By Margaret A. Wissman, DVM, DABVP
I have a female water dragon with a break in her hind leg right above the knee. The vet set and immobilized the leg as best he could. He folded the leg and wrapped it on itself. This vet didn’t seem to be too knowledgeable about herps. Was this the correct way to do it or is there a better way? This happened July 24. She ate right after brining her home and seems to be doing fine. Please respond soon as I am having the same anxiety as when my children are sick.
I have two concerns about your lizard. The first concern is about why she broke her leg. Metabolic bone disease (MBD) is a common problem with herps housed indoors and not provided with appropriate full-spectrum lighting in the UVB range. This can cause a problem with calcium uptake and utilization. MBD can cause a number of problems; the most common one being fragility of long bones, often resulting in fractures. Please check back in the archives to read about the manifestations of metabolic bone disease.
My next concern is about the fracture stabilization. Fractures of the femur, the long bone that connects the knee to the hip, can be difficult to stabilize. This is because the basic premise of fracture stabilization is that the joints above and below the fracture should be immobilized for the best chance of normal healing. This can be difficult when dealing with femur fracture. Often, the leg with the fracture is pulled straight back and taped to the body and tail. This tends to pull the bones into alignment by the muscles and it provides a stable fixation for healing. Taping the leg in the manner that you described isn’t the usual way of stabilizing a femoral fracture. However, I hesitate to second-guess your vet, as I wasn’t there, I didn’t see your water dragon, nor did I view the radiographs. So, it is neither professional nor fair for me to render an opinion about the way the case was handled.
If you are concerned, perhaps you should ask your vet who handled your case to refer you to a reptile vet with more experience, or to a referral specialty center, if your vet admitted that he was not well-versed in herp medicine. It is always best to ask your current vet for a referral to another hospital rather than going behind his or her back to seek a second opinion. Or you can ask your vet to set up a consultation with an experienced herp vet through the diagnostic lab that they use. This is usually a complimentary service offered by the diagnostic lab and it is a great way for a novice herp veterinarian to get up-to-date information regarding specific herp cases. It is also a great way for experienced herp vets to run a case by another colleague for a second opinion. I encourage you to suggest this to your vet. The service provided can be invaluable for vets of all levels of experience and many pet herps have benefited from this service in the past.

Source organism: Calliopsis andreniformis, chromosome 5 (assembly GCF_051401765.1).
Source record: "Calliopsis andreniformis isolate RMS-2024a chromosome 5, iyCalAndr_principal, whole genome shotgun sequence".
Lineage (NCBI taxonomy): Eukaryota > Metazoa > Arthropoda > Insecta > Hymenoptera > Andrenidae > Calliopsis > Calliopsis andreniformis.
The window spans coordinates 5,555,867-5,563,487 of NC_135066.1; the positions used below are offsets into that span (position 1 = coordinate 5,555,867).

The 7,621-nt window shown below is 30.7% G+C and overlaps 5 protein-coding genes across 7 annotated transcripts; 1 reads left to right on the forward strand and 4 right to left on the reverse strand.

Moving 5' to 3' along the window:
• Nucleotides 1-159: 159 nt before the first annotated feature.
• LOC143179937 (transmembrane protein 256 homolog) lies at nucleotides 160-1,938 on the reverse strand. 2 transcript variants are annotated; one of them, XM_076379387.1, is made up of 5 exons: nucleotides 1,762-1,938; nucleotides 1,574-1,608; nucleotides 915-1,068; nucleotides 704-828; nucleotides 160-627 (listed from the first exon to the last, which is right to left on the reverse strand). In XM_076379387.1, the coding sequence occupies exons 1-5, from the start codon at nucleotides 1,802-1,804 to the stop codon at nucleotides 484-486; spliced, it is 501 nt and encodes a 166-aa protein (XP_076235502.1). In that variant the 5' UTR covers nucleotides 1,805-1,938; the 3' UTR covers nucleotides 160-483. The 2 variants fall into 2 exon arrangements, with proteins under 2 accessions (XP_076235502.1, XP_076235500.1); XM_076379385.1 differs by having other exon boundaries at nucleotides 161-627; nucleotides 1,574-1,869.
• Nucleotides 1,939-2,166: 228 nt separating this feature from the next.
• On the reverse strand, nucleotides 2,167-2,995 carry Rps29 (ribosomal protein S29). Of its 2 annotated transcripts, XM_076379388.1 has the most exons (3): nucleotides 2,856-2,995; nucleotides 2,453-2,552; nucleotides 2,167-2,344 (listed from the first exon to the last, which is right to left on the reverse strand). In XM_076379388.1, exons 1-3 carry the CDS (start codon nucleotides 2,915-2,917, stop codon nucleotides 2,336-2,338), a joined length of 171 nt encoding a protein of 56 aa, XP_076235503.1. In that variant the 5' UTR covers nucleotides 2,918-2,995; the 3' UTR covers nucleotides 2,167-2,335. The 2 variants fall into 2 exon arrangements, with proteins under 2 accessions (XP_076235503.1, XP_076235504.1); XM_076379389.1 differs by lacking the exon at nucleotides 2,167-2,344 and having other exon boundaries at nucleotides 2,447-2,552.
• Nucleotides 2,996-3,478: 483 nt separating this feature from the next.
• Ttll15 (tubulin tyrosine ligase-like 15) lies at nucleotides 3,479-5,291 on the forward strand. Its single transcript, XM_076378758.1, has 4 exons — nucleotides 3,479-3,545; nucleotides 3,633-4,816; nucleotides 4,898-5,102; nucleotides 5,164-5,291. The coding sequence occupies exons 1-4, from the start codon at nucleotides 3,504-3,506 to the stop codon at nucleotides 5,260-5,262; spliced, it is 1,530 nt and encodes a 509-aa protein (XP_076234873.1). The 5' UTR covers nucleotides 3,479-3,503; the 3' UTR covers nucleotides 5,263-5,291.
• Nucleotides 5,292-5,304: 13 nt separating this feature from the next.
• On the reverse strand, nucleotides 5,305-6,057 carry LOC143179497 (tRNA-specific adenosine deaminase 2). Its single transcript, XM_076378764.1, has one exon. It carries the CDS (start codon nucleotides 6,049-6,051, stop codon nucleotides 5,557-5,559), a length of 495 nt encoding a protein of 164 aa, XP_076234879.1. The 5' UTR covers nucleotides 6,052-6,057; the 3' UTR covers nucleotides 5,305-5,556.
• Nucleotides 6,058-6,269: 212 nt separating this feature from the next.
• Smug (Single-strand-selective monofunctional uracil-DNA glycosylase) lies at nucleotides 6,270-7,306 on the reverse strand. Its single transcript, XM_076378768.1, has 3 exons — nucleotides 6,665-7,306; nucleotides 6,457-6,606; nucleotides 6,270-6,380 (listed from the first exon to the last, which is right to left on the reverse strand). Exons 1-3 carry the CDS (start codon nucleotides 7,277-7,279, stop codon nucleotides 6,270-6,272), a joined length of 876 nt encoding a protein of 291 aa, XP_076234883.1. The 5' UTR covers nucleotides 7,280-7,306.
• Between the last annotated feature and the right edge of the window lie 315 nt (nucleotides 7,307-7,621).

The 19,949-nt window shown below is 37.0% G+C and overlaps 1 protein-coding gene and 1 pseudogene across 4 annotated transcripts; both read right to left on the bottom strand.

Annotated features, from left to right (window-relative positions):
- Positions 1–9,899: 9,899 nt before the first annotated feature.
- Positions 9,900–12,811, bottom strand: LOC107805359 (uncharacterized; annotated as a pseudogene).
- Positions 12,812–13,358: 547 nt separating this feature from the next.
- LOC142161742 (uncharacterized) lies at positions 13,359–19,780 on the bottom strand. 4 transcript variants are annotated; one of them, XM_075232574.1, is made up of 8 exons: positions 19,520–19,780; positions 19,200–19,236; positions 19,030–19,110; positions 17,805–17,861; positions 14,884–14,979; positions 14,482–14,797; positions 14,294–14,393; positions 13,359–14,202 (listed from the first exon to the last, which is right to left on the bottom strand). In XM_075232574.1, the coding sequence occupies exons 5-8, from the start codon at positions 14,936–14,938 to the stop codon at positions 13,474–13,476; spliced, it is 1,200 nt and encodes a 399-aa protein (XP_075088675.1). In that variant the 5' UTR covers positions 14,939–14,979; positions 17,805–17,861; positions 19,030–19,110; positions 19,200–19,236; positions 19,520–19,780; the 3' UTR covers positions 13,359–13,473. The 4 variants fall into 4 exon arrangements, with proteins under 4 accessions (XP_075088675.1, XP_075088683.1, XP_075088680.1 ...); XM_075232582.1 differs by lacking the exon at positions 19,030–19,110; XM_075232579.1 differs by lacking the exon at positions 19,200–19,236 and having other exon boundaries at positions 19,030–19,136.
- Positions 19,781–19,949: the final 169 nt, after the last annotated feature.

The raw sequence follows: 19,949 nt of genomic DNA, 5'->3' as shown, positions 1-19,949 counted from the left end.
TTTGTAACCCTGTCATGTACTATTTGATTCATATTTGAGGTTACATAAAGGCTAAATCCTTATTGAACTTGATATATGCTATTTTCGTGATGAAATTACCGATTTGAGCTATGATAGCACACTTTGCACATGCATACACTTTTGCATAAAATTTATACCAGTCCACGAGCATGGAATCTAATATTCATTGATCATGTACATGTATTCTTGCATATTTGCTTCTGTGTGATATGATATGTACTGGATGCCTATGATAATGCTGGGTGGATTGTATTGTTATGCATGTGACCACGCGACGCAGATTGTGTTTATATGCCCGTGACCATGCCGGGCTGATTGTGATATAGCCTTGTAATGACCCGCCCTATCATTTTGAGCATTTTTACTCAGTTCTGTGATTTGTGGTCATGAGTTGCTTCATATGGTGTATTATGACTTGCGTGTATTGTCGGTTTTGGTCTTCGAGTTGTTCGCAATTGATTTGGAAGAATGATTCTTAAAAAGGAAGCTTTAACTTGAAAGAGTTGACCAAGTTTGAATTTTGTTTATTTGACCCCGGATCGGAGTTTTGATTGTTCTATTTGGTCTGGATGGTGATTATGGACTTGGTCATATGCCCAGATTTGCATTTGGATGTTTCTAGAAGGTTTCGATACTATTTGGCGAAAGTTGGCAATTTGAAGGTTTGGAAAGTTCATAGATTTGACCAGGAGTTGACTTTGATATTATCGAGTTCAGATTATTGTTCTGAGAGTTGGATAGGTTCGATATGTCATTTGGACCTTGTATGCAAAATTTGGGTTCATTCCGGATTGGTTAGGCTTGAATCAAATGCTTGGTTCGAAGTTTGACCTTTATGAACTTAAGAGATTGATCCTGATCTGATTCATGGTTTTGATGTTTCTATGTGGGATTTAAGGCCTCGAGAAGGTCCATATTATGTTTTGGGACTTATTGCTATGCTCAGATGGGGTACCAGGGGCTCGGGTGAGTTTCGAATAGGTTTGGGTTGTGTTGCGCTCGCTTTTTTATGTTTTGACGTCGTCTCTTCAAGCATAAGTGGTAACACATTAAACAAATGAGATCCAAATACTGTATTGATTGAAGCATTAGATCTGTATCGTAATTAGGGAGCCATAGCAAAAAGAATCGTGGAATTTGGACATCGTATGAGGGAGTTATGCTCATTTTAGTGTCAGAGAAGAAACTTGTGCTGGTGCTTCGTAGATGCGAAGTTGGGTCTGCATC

While pain is a subjective thing, I usually prescribe an appropriate pain medication (usually meloxicam) for at least the first few days after the splint has been applied. Radiographs should be taken prior to splinting and again after the splint has been applied, optimally. Pre-splinting rads can be useful to evaluate the bone density of the entire animal, and the post-rads are also helpful in determining if the splint has provided correct alignment for healing.
If the history or any of the clinical signs indicate possible MBD, then blood work may be helpful. Calcium supplementation is often prescribed during the healing phase, to better provide the bones with essential nutrients for bone mending. If MBD is involved, then the husbandry problems must be corrected, as well. Full-spectrum lighting must be provided, and the light bulb must be kept at correct distance from the pet for proper utilization. It must also be replaced according to the manufacturer’s recommendations, even though the light is still working. The necessary UVB portion of the spectrum is the first to dissipate, even though the light is still emitting visible light. In addition to support care and calcium supplementation, often calcitonin salmon is prescribed to better allow quick healing of the bones. This hormone will speed up the deposition of calcium into bone and other tissues.
In some cases, splinting is not acceptable, and it may be necessary to either pin the bone fragments that are fractured, or in some cases, external skeletal fixation (ESF) may be used. These can provide excellent stabilization in a variety of reptile fractures. Bones may also be plated in certain cases.
The good news is that if the bones are in good alignment, if she has normal calcium metabolism and if there is little movement of the bones during the healing, then chances are good that your lizard will heal eventually. In some cases, fractures can become non-unions, meaning that the bone ends do not “nit” together properly and this can be a serious problem. Rarely, the bones will become infected, usually if one or both ends protruded through the skin, becoming contaminated. However, this is not a likely occurrence.
Hopefully, in six to eight weeks, your water dragon will be good as new, if the fracture is MBD-related and the husbandry problems are corrected. If the fracture was traumatic in origin, then healing time takes between six and 18 months. It sounds like you really care about your dragon. I hope she heals uneventfully and all’s well in no time!
Margaret A. Wissman, DVM, DABVP has been an avian/exotic/herp animal veterinarian since 1981. She is a regular contributor to REPTILES magazine.
Need a Herp Vet?
If you are looking for a herp-knowledgeable veterinarian in your area, a good place to start is by checking the list of members on the Association of Reptilian and Amphibian Veterinarian (ARAV) web site at www.arav.com. Look for DVMs who appear to maintain actual veterinary offices that you could contact.